France will be high on the agenda: just like it has in Italy, Mika’s most recent album has gone platinum in the territory, denoting his continuing popularity in the market. (No Place In Heaven is also his biggest selling album in South Korea, where it went gold.)
Alternatively, says Watt, Stasera Casa Mika may even go global with a single deal.
“In line with the way people consume entertainment these days, we might go to Amazon, Netflix, Apple or Hulu,” he says.
“Twenty years ago, an artist and manager were entirely reliant on their label to find one of only a few avenues that existed to get exposed to a broader audience.”
Iain Watt, Machine Management
“These platforms are very well known for producing great dramas and TV movies – whether it’s The Man In The High Castle or Narcos – but they’re now starting to experiment in formats outside of those, particularly light entertainment.”
He’s not wrong: Netflix, for example, just signed a big money deal to bring back US chat-show legend David Letterman to the small screen.
With Mika able to speak Italian, French, Spanish and English – and owning the format rights to Stasera Casa Mika – an enterprising digital or traditional TV programmer may see a canny opportunity for this slightly zany, slightly surrealist series to spread its wings into other territories.
As for Mika’s music, he has a fifth album coming in 2018 – again on Universal Music.
And despite riding out the rollercoaster of immense debut album hype through a sustainable, globalized career, Mika’s opinion of the man in charge of the world’s biggest record company has not changed.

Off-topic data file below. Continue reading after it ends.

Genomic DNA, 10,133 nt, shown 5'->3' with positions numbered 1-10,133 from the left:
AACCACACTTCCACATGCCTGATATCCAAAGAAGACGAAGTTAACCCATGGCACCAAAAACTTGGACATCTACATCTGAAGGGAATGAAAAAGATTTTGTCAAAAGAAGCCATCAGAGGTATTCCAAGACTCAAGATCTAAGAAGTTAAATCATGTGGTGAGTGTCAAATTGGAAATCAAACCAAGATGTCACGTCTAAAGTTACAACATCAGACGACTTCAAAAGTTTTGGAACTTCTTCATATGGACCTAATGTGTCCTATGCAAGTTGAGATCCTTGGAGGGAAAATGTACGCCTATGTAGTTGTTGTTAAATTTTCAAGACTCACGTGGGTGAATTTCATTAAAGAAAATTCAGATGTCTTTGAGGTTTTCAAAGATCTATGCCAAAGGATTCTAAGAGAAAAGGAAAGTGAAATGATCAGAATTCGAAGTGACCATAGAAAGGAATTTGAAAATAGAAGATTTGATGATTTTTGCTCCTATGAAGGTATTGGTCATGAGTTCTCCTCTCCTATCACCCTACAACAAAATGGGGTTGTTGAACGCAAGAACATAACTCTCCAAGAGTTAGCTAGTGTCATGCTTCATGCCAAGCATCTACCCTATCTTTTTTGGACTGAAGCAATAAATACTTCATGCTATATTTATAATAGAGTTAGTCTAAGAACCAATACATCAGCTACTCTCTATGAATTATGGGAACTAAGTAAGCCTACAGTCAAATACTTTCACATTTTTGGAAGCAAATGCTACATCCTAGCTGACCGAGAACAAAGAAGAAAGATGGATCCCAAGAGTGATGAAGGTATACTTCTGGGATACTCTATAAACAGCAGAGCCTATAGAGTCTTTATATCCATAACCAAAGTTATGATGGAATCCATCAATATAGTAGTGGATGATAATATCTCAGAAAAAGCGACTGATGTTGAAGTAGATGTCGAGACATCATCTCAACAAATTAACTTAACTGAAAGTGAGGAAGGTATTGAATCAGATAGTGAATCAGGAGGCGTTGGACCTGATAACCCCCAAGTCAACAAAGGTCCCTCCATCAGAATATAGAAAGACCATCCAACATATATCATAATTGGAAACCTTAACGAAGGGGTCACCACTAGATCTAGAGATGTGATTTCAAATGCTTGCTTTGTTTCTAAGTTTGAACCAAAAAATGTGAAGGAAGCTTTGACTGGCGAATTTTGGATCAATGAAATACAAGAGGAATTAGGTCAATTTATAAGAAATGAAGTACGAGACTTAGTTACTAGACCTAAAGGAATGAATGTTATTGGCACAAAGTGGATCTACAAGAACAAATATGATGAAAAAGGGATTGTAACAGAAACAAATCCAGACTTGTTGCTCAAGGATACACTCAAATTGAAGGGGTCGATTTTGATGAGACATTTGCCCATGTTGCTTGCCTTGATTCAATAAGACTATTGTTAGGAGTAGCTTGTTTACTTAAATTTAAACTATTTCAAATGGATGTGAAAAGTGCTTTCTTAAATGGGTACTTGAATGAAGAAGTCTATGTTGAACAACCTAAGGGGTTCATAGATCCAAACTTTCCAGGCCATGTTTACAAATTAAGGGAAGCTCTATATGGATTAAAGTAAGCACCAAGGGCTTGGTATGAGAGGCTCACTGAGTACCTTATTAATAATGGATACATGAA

“Lucian Grainge might be the most powerful person in the music business, but he’s also the guy who started in the industry aged 16 years old cataloguing tapes in a publishing house,” he says.
“Somebody who does that as their first job keeps a certain part of that in their philosophy at work: Lucian is an example of what being a true music industry executive is.
“There’s no executive like Lucian in the world – I’ve never met someone like him.”
“The last time I saw him I was in the States with my family – he called me in and told me the only thing he wanted from me was demos, and that the only demos he wanted was piano and vocal. That was the one rule.
“The guy who’s sitting there having lunch with Warren Buffet and arguing with Apple or Alibaba is also the guy sitting with me for an hour-and-a-half explaining what direction my demos should take and why.”
He adds: “Lucian has screamed at me in the past when I’ve fucked up or I’m not pulling my weight. But when someone has that kind of attitude, all you do is respect and admire them for it, and you listen to them. Because when someone doesn’t give a shit, they just smile and tell you everything’s great.
“There’s no executive like Lucian in the world – I’ve never met someone like him.
“He’s clever. But he’s not fancy – his life is fancy, his work is fancy – but there’s still that guy in him that catalogues tapes in a publishing house.”Music Business Worldwide